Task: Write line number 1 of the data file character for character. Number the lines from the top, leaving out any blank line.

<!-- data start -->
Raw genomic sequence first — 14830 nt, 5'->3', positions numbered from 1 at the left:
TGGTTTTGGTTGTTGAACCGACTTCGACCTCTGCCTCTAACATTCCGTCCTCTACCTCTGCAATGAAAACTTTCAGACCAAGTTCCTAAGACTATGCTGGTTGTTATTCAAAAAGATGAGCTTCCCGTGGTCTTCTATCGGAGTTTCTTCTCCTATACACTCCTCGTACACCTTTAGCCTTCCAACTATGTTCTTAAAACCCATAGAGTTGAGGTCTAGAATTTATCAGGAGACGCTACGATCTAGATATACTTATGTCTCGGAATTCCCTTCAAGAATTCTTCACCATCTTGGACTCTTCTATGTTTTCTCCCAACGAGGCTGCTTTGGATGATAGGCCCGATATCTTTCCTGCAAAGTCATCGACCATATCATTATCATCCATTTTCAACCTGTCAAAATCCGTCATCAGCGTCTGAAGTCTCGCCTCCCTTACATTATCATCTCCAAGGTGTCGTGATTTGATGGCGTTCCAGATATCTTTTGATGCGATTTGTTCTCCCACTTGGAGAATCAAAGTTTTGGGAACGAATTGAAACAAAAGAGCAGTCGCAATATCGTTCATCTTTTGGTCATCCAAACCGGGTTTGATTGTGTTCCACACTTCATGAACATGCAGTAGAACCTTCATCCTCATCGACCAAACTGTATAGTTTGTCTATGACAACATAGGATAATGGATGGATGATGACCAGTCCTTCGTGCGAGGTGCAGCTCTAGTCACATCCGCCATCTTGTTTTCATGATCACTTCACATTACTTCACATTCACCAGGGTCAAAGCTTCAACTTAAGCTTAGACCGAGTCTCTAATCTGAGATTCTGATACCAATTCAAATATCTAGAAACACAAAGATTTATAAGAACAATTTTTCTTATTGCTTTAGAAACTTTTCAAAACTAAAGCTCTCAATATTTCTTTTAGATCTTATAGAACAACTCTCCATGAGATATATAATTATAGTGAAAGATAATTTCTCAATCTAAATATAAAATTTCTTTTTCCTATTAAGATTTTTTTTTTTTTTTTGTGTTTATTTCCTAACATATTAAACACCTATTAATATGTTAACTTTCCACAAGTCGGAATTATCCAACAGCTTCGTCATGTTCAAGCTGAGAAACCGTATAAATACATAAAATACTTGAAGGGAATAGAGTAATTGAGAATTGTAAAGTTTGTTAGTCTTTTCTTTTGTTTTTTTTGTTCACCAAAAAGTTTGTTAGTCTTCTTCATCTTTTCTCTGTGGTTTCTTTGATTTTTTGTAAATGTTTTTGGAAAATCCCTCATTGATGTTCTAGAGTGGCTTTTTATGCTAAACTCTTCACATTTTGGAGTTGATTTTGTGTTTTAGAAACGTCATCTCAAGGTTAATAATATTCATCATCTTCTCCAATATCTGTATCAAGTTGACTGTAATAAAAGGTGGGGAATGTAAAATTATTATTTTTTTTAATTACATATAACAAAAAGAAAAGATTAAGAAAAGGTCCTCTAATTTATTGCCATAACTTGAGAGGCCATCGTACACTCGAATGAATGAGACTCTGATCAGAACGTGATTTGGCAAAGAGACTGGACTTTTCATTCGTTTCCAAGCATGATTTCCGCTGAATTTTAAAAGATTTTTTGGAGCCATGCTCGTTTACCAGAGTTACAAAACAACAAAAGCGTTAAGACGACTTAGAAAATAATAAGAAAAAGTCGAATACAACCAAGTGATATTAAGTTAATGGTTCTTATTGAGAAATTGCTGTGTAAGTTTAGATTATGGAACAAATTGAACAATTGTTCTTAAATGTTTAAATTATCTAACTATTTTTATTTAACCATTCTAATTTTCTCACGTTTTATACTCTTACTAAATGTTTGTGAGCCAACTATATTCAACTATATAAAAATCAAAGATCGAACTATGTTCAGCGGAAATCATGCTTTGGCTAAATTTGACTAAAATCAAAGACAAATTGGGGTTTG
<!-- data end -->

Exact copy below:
Raw genomic sequence first — 14830 nt, 5'->3', positions numbered from 1 at the left: